Roth IRA vs. 401(k): Which Should You Choose?

The Roth IRA and 401(k) are two of the most popular retirement accounts. Choosing which strategy is best for your circumstance can be a tough decision. This article will compare the benefits of choosing a Roth IRA vs. 401(k) and help you decide where to save and invest for the long run.

The first significant difference between investing in a Roth IRA versus a 401(k) plan is how you go about making contributions. With a Roth IRA, the onus is on you to open the account (usually at a popular online brokerage company’s website) and then fund it.

With a 401(k), contributions come directly from your paycheck through your employer’s payroll system. New employees usually elect 401(k) plan contributions to complete benefit enrollments. Investment choices are fewer in a 401(k) plan, but there will generally be a set of both stock and bond funds from which to choose.

Snatch the 401(k) Match That means, if you earn $100,000 and contribute $6,000 per year into your 401(k), your employer will pop in another $3,000 at no cost to you. That is an instant 50% return on your money in that scenario! It’s a great deal. Employer contributions are made pre-tax, regardless of whether you elect regular pre-tax contributions or Roth. Of course, there is no employer match with a Roth IRA.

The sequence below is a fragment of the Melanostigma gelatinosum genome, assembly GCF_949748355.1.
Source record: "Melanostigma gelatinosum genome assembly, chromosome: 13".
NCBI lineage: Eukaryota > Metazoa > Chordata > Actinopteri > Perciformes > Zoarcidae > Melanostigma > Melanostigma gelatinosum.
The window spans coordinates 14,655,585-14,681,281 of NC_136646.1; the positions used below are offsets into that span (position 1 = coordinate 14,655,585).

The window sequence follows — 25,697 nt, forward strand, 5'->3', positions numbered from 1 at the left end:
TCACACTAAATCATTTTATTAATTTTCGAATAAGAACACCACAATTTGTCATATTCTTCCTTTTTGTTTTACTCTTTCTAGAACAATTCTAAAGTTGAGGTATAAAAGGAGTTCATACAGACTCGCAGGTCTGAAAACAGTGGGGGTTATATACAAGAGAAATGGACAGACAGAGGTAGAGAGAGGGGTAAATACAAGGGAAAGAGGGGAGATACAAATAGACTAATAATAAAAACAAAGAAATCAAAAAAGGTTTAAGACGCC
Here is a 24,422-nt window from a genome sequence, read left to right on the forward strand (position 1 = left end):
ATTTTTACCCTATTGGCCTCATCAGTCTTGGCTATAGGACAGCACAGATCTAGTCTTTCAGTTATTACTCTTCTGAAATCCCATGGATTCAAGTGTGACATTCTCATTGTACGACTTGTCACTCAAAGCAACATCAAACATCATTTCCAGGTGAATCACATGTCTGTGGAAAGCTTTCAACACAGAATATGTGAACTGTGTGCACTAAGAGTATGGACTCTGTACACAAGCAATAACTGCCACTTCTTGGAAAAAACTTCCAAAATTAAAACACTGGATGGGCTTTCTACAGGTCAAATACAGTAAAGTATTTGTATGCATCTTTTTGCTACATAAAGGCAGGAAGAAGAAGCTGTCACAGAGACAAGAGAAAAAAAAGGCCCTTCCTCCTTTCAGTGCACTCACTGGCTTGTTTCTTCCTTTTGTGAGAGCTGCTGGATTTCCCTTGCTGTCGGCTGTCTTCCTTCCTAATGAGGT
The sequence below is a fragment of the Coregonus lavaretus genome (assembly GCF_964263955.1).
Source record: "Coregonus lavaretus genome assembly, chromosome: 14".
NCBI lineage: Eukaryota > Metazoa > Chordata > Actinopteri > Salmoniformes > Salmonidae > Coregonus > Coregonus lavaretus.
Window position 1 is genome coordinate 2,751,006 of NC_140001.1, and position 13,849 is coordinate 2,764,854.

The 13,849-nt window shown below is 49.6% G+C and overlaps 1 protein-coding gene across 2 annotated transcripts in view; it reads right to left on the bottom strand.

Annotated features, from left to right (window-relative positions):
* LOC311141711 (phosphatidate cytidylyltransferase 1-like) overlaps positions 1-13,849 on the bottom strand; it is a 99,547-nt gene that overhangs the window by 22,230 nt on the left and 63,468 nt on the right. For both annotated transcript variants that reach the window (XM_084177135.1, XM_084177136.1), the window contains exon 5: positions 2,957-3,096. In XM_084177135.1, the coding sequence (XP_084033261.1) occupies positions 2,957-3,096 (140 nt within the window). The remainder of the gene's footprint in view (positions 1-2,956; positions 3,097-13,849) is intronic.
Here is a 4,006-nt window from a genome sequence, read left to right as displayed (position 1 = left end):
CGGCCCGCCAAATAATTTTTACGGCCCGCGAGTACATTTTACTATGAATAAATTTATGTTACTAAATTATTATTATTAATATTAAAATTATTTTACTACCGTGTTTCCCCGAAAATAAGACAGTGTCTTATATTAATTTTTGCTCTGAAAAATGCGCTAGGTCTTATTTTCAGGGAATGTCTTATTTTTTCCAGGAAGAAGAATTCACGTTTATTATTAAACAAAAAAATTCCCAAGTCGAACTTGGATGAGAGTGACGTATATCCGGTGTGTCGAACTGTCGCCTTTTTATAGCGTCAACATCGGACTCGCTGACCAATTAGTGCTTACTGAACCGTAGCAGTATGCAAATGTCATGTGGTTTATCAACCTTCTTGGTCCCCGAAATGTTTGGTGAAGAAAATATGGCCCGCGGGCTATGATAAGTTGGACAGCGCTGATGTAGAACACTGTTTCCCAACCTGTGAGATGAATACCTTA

Early Withdrawal Rules Usually, pulling money out of your retirement comes with a penalty. That is not always the case with a Roth IRA since you can withdraw contributions at any time. The IRS also allows you to take out earnings from a Roth IRA penalty-free in some situations.

Beyond traditional 401(k)s, how do Roth IRAs differ from Roth 401(k)s? Another trend that has emerged in the 401(k) space is the offering of a “Roth” 401(k). A Roth 401(k) works like a Roth IRA in some ways and like a 401(k) in other ways. We know that “Roth” means contributions are made after-tax.

A Roth 401(k) is simply another employer-sponsored retirement account, but money in that account has already been taxed and will grow tax-free through retirement.

Roth IRAs Offer Withdrawal Flexibility vs. A Roth 401(k) A Roth IRA differs from a Roth 401(k) in that contributions made to a Roth IRA can be withdrawn tax-free and penalty-free at any time. Inside a Roth 401(k), the plan participant faces a 10% early withdrawal penalty on withdrawals made before age 59½.

Beware of Roth IRA Income Limits You will not be able to contribute to a Roth IRA if your income exceeds certain thresholds. A Roth 401(k) does not have an income limit. For Roth IRAs, retirement savers should review rules determined by the IRS.

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